What you wouldn’t expect to find in this concrete monolith
Just before dusk, the Rock rises up like an awkwardly-layered cake, its vertical windows mismatched and its stories unevenly stacked. Along with its dingy concrete walls, the Rock is—let’s face it—not one of Brown’s great architectural beauties. But through the slitted windows leaks a warm yellow glow and, if you stop for a moment before continuing up the steps, bookshelves and wooden study tables appear like pieces of a mosaic.
I was well into my Brown career before I began to meander through the Rock’s labyrinthine corridors. Comb through a few of the aisles, pause to look at the titles, and some are sure to beg the question: has anyone read ever read these? There is an entire treasury of forgotten and bizarre knowledge to be discovered.
On Level B, there’s a shelf with books that look like they’ve come from a Harry Potter movie. They are beautifully bound, intricate golden patterns tattooing their spines. The titles range from Oeuvres Complète de Gustave Flaubert to Affairs of the Levant, Vol. 2, 1840-1841, to Journal of the Statistical Society.
Four rows past this one, Aisle 51 transports you back to medieval Britain, where Chaucer’s works lie. One aisle later lurches forward to Shakespeare; two more and there’s Charlotte Brontë’s Jane Eyre resting on the top shelf.
At Aisle 60, things get weird. There’s a whole section of books, organized not by country, not by language, not by time period, but by United State. When I first stumbled upon this bizarre gem, I realized that there is an entire subgenre of literature centered around the Ozarks—a mountain region in the central U.S.—whose books boast titles like Pissing in the Snow and Other Ozark Folktales. There’s also an entire book dedicated to the pioneering literature of Kentucky, and it wears the title proudly: Bluegrass Calvacade (a calvacade, which I’m not sure anyone except whoever edited the book has ever heard of, is “a procession of riders or carriages,” according to Merriam Webster). A couple shelves below sits Island on Fire: An Anthology of Literature from Hawaii.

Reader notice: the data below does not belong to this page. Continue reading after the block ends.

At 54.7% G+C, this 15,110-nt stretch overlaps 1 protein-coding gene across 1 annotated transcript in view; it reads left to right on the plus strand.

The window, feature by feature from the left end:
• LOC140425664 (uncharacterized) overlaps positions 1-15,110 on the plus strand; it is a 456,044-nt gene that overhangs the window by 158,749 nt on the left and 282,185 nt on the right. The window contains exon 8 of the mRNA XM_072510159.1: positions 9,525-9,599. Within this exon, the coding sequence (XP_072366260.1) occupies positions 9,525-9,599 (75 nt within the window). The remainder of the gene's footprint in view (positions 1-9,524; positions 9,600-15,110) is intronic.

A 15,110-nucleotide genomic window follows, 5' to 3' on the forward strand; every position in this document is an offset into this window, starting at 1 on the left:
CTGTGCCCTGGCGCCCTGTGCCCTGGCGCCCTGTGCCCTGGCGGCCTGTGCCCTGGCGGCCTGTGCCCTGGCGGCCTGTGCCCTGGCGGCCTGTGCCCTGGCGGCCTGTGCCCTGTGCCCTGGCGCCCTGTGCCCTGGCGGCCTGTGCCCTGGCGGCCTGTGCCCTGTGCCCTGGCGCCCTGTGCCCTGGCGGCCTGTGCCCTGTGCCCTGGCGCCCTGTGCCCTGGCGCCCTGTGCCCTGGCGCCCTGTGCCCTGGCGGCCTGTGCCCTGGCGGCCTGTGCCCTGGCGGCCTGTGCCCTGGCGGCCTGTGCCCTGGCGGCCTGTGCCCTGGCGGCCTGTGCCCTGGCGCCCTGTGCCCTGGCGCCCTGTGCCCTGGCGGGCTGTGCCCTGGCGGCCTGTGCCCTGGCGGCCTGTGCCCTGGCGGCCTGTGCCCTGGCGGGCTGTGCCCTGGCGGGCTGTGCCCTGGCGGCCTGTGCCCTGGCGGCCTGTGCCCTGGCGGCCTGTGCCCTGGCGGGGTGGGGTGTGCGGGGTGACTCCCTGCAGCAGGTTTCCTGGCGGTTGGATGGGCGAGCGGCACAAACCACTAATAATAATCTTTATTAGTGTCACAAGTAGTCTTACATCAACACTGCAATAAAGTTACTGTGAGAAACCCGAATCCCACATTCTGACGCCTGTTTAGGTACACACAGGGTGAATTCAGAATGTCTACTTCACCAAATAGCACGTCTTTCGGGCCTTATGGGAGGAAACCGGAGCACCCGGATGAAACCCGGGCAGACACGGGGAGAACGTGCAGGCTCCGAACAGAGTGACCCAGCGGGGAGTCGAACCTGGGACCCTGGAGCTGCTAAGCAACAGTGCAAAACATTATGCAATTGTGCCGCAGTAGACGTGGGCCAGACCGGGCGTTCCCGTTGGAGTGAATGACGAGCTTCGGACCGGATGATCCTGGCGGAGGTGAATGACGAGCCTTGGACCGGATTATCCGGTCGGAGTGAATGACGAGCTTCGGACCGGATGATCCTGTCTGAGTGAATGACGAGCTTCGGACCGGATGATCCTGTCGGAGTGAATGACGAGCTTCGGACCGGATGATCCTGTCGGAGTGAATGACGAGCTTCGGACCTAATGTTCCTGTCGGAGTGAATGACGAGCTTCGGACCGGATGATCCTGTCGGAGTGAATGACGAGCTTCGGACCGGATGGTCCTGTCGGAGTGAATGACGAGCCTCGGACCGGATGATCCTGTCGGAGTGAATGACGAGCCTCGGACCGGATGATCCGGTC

Over at 64B, one shelf sports a little bit of extra space between bookends. Someone’s checked out Neil Gaiman’s Stardust, a charming little tale about Tristran Thorn, a protagonist who, in a fantastical coming-of-age tale, sets out on a quest to find a fallen star–which turns out to be not a ball of fire at all but a spunky young woman. Go figure.
To the right of the floor door, a metallic bookshelf rests against the wall, face open to the room. It holds books that don’t necessarily fit in the regularly-sized stacks, and their titles juxtapose in funny ways: there’s one that is simply called Google It—which begs the question of why the publishers printed this particular book at all—and another has a much longer title, A Catalogue of the Greek Manuscripts of the Patriarchate of Bulgaria, I.
At the end of the aisles, there’s a series of journals labelled “World Futures,” a number of whose volumes date back to the 1980s. Which brings up the inevitable question: how accurate were these histories of the future, anyway? In one 1983 journal, someone named John Dryzek wrote this: “In recent decades we have made great strides in our capacity to eradicate ourselves from the planet Earth.” It’s strange to find this in an essay that’s actually meant to guide policy decisions and, although Dryzek is not exactly wrong, it still seems possible that he is currently holed up in a bomb shelter somewhere, sitting among decades-worth of canned soup.
But never mind Dryzek’s fate. Back into the elevator and up on Level 3, the metal doors slide open to reveal a floor set up in much the same way as Level B. Around the corner and against the wall is a hidden gem: a series of thin, horizontal shelves, each holding one book that is roughly the size of a small bulletin board. This is the atlas section, and it has everything from the National Atlas of India I–with pages and pages of colorful, detailed maps—to the U.S. War Department’s Union and Confederate Armies Official Records Atlas, v. 2. Flip through the latter and you’ll find maps of Civil War battle sites and defenses, as well as sketches of batteries and forts. There’s also a big folder labelled Olympische Forschungen, which translates roughly to “Olympic Sciences”—inside are drawings that appear to be based on Greek architecture.
One more stop: taking a right after the atlas section and walking a short ways down the aisle leads to a section that abounds with Arabic literature. Unless you can read Arabic, many of the titles here are incomprehensible, but there are translated editions. There’s one particular shelf with works by the revered Palestinian poet Mahmoud Darwish, who was an important literary and political figure in the second half of the 20th century. In one of his collections, Why did you leave the horse alone?, his words brim with themes of love, exile, myth, war:
“Your poetry has no homeland. The wind has no home. I have no / Ceiling in the chandelier of your heart. / From a smiling lilac around your night / I find my way alone through alleys as thin as hair.” (from “For the Gypsy, and Experienced Sky”).
Having inhaled Darwish’s delicate words, you can now find your way through the alleys of the Rock and back to the exit on the first floor. As you step outside and breathe in the air, the fresh emptiness cuts your lungs—because you’ve just stumbled through the beautiful clutter of Everything and held in your hands a very few dusty pieces of the world.
That about sums up why I love the Rock. There’s an extraordinary library at your fingertips. Go explore it.